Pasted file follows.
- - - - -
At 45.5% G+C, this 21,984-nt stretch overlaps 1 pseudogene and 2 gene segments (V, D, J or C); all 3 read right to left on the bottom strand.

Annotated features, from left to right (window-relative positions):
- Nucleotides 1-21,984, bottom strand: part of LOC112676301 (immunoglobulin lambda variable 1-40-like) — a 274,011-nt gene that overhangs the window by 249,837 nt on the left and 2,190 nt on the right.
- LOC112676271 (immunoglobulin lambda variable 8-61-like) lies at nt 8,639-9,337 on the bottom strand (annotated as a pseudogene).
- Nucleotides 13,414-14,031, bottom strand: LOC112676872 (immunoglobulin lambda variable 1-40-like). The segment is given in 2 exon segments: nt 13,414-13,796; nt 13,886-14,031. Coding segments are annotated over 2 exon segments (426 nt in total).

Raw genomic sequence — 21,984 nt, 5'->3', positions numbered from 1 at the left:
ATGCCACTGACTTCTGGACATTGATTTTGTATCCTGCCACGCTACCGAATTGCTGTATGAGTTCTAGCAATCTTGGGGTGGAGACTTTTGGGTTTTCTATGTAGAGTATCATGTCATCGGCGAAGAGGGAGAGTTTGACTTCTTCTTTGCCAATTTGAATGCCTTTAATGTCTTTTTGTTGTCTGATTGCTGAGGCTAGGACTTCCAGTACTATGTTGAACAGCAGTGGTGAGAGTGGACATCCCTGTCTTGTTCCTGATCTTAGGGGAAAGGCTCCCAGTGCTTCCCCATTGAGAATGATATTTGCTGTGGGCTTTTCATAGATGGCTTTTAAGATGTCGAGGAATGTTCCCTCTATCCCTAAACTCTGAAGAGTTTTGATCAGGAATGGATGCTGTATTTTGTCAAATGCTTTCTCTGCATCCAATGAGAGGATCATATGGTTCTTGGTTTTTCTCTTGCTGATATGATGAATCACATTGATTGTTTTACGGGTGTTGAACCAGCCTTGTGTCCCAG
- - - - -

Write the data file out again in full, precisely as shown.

At 45.5% G+C, this 21,984-nt stretch overlaps 1 pseudogene and 2 gene segments (V, D, J or C); all 3 read right to left on the bottom strand.

Annotated features, from left to right (window-relative positions):
- Nucleotides 1-21,984, bottom strand: part of LOC112676301 (immunoglobulin lambda variable 1-40-like) — a 274,011-nt gene that overhangs the window by 249,837 nt on the left and 2,190 nt on the right.
- LOC112676271 (immunoglobulin lambda variable 8-61-like) lies at nt 8,639-9,337 on the bottom strand (annotated as a pseudogene).
- Nucleotides 13,414-14,031, bottom strand: LOC112676872 (immunoglobulin lambda variable 1-40-like). The segment is given in 2 exon segments: nt 13,414-13,796; nt 13,886-14,031. Coding segments are annotated over 2 exon segments (426 nt in total).

Raw genomic sequence — 21,984 nt, 5'->3', positions numbered from 1 at the left:
ATGCCACTGACTTCTGGACATTGATTTTGTATCCTGCCACGCTACCGAATTGCTGTATGAGTTCTAGCAATCTTGGGGTGGAGACTTTTGGGTTTTCTATGTAGAGTATCATGTCATCGGCGAAGAGGGAGAGTTTGACTTCTTCTTTGCCAATTTGAATGCCTTTAATGTCTTTTTGTTGTCTGATTGCTGAGGCTAGGACTTCCAGTACTATGTTGAACAGCAGTGGTGAGAGTGGACATCCCTGTCTTGTTCCTGATCTTAGGGGAAAGGCTCCCAGTGCTTCCCCATTGAGAATGATATTTGCTGTGGGCTTTTCATAGATGGCTTTTAAGATGTCGAGGAATGTTCCCTCTATCCCTAAACTCTGAAGAGTTTTGATCAGGAATGGATGCTGTATTTTGTCAAATGCTTTCTCTGCATCCAATGAGAGGATCATATGGTTCTTGGTTTTTCTCTTGCTGATATGATGAATCACATTGATTGTTTTACGGGTGTTGAACCAGCCTTGTGTCCCAG